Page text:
“When the sponsor gets their results, it won’t be biased in any way,” said Larry Albus, vice president, client leadership, IEG Consulting Group. “Our task is to provide the information to the client, the sponsor. We’re on retainer to the team to provide that information. It’s about as independent as you can be.”
Sponsors can include the measurement services from IEG during negotiations, Newmark said. He added that Roush developed the partnership with IEG in response to calls from existing and prospective partners for a system for justifying their sponsorship spending.
“We’re fairly confident the results will be good and are putting this out there based on our confidence in our program, but like any objective measurement service, we know the results might not be good,” Newmark said. “Still, we believe we have to provide value to our sponsors, and this is a way to show it.”
Four of Roush’s major NASCAR Sprint Cup partners were up for renewal this season. 3M is the only one to renew to date, and IEG measurement services weren’t included in the deal.
The team remains in negotiations with Diageo’s Crown Royal, Aflac and UPS. Newmark said he expects those talks to continue through the summer.
How many businesses are there in which the desire to participate is strong enough that profitability is often a secondary or tertiary motivation for investing?
We have a friend of more than 20 years whose marketing business is now owned by a holding company. They asked him last year to find an agency or other sports-related business that would be immediately profitable and backed him with a war chest of better than $100 million.
“We keep seeing a lot of fuzzy accounting in companies we’ve been looking at,’’ he said. Accordingly, no acquisition has been made.
Paul Fireman was asked to look for a sports agency to buy, but hasn’t found the right one.
“Sports are easy and attractive to enter,” Fireman said recently, in a Manhattan conference room. “Every kid grows up kicking or hitting some kind of ball, and there are easy points of entry. Building a brand and sticking around is what’s hard.”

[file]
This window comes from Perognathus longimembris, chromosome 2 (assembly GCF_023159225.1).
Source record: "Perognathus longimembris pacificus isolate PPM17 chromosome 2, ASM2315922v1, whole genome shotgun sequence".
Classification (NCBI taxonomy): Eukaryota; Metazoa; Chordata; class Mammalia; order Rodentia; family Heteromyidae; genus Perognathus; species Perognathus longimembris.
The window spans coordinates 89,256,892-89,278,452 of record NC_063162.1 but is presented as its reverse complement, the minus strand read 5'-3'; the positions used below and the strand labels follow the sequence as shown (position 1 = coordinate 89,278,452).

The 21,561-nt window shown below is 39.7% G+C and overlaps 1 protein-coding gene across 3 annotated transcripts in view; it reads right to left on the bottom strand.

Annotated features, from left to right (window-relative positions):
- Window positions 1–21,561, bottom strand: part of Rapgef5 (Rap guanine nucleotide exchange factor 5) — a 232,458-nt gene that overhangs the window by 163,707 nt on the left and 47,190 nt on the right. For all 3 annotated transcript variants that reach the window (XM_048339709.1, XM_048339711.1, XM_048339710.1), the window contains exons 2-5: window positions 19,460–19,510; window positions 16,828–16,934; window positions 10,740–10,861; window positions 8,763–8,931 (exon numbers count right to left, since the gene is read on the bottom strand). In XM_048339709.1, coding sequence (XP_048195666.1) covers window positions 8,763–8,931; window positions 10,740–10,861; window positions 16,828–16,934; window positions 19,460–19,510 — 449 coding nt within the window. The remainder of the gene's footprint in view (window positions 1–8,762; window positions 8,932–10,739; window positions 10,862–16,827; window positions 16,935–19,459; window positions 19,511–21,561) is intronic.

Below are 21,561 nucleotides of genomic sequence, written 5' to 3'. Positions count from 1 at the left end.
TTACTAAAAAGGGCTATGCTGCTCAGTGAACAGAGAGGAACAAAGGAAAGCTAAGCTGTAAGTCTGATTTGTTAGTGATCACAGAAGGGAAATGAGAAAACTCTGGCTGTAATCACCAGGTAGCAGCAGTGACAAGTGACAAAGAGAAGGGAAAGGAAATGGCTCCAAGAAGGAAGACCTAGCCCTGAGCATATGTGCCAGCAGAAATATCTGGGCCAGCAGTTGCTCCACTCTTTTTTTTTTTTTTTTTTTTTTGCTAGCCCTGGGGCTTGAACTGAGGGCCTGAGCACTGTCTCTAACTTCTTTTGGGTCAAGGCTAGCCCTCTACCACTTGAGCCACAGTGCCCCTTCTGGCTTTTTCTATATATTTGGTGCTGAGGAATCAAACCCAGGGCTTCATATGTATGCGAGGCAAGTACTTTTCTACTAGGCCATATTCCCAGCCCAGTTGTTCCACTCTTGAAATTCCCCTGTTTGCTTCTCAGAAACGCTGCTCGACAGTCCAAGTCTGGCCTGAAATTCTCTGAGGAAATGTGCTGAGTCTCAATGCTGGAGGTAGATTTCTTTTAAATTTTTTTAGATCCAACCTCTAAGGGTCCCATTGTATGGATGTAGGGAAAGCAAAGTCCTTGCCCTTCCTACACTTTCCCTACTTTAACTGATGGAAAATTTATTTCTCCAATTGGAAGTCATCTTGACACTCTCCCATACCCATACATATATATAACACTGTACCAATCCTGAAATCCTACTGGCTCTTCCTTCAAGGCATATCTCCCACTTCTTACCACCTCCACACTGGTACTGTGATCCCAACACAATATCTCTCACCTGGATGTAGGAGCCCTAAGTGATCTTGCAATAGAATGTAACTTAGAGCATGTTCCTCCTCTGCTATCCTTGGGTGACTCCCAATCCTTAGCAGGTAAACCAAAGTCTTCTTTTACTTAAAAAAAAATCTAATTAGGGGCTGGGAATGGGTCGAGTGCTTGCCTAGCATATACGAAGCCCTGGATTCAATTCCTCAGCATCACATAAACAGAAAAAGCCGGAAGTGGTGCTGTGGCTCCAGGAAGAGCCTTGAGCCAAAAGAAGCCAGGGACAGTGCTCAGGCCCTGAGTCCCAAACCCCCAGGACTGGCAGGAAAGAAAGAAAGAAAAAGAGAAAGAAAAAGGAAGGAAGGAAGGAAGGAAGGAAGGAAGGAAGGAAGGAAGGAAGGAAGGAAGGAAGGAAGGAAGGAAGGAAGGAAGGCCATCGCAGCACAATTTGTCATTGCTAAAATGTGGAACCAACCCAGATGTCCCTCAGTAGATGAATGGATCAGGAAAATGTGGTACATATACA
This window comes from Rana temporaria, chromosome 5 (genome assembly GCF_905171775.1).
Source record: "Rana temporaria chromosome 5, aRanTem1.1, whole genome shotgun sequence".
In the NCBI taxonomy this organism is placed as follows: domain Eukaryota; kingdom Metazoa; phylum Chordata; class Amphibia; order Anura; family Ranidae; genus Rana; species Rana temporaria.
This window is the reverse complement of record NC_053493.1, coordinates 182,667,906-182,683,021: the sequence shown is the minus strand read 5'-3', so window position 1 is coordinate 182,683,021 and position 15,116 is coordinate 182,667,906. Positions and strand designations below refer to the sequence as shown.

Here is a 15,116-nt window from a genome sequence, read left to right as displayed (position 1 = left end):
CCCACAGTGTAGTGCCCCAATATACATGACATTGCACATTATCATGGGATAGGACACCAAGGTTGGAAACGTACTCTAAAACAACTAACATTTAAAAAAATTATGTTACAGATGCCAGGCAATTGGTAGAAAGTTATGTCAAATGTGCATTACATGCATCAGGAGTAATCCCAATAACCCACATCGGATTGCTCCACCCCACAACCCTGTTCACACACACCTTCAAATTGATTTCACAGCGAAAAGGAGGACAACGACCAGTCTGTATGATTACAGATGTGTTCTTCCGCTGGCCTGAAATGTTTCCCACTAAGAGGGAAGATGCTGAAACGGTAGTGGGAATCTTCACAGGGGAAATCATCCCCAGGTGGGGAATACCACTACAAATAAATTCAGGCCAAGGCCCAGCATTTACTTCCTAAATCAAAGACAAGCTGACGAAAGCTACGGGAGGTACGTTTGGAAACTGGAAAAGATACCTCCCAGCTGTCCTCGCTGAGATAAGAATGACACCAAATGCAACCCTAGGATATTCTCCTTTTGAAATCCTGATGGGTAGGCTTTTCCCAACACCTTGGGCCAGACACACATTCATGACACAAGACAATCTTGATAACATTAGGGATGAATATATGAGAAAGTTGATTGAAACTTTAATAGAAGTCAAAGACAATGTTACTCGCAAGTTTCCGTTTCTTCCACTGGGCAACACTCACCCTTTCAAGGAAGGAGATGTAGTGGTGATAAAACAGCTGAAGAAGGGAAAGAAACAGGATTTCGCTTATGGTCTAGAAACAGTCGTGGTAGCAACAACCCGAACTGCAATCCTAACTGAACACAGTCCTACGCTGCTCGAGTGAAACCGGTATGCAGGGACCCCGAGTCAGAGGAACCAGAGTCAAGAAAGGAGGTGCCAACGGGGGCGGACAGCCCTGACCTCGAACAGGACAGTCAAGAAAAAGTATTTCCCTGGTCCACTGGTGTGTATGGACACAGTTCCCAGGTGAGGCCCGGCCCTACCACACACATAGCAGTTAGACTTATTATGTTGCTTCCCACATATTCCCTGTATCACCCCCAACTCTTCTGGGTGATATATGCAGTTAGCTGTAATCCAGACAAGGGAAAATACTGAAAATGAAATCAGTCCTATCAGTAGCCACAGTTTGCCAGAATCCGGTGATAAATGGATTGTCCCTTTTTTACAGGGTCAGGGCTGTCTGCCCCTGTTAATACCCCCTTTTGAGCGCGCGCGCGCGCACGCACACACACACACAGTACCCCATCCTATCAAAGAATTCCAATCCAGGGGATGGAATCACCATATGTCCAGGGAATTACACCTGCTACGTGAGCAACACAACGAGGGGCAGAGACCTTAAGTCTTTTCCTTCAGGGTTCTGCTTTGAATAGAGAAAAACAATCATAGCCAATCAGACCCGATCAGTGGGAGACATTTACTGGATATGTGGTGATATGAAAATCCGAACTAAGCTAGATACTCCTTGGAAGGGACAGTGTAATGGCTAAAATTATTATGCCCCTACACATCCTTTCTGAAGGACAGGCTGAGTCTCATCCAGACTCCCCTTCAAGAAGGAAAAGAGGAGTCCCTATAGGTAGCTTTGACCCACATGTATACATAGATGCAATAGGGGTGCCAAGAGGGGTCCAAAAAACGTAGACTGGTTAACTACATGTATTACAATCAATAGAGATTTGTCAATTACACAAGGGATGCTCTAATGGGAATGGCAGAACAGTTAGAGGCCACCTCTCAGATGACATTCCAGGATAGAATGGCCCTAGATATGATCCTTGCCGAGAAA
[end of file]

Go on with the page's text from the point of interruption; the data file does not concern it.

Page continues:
As for those elusive profits within sports? “It reminds me a lot of most malls,” mused Fireman. “You walk through them, and most of the stores aren’t making much, if any, money.”
Having built and sold a brand behemoth, the Reebok founder these days is applying his acumen to spotting growth brands. His Fireman Capital Partners has investments in companies marketing jeans, eyewear, juice, paint, fashion bedding for children, and, most recently, a return into athletic footwear with Newton Running.
“I fought this one like a dog,” he joked.
Whatever the product, Fireman is now in a position where he has to evaluate whether companies with good ideas will, or can be, companies with a big brand and sales to match. Engineering growth, he has learned, takes the sort of vision that defies convention.
“Academics generally don’t succeed in business because they know all the reasons why not,” Fireman said. “Success comes from an irreverence for rules and resolve that resists conventional influence.”
Whether it’s in the world of golf, where Fireman has poured more than $130 million into developing the Liberty National Golf Club in Jersey City, N.J., or back in footwear, he’s seen a familiar game of piling on.
“Something gets hot, everybody wants in and they over-proliferate,” he said. “Innovation, engendered by competition, can change that.”
When Fireman began competing with the likes of Nike, Converse and Adidas, the U.S. sneaker market tripled from its billion-dollar level in just a few years. More recently, he sees the athletic footwear market as entirely too stable.
“Nike is so big they are monopolistic in many ways, and the others have surrendered,” Fireman said. “There’s peace, and peace promotes a period of no growth.”
Fireman gives Under Armour kudos for molding a great brand but doesn’t see the same innovation in its footwear as with the underlayer products on which the company was founded.
“Under Armour’s done an absolutely sensational job of branding, but from my vantage point, they haven’t figured out how to invest and build footwear,” he said. “I remember when we were spending $50 million or more on R&D. It’s the hardest money to spend, because most of the time you don’t know when you will see results.”
Like so much of the sports economy.
Terry Lefton can be reached at firstname.lastname@example.org.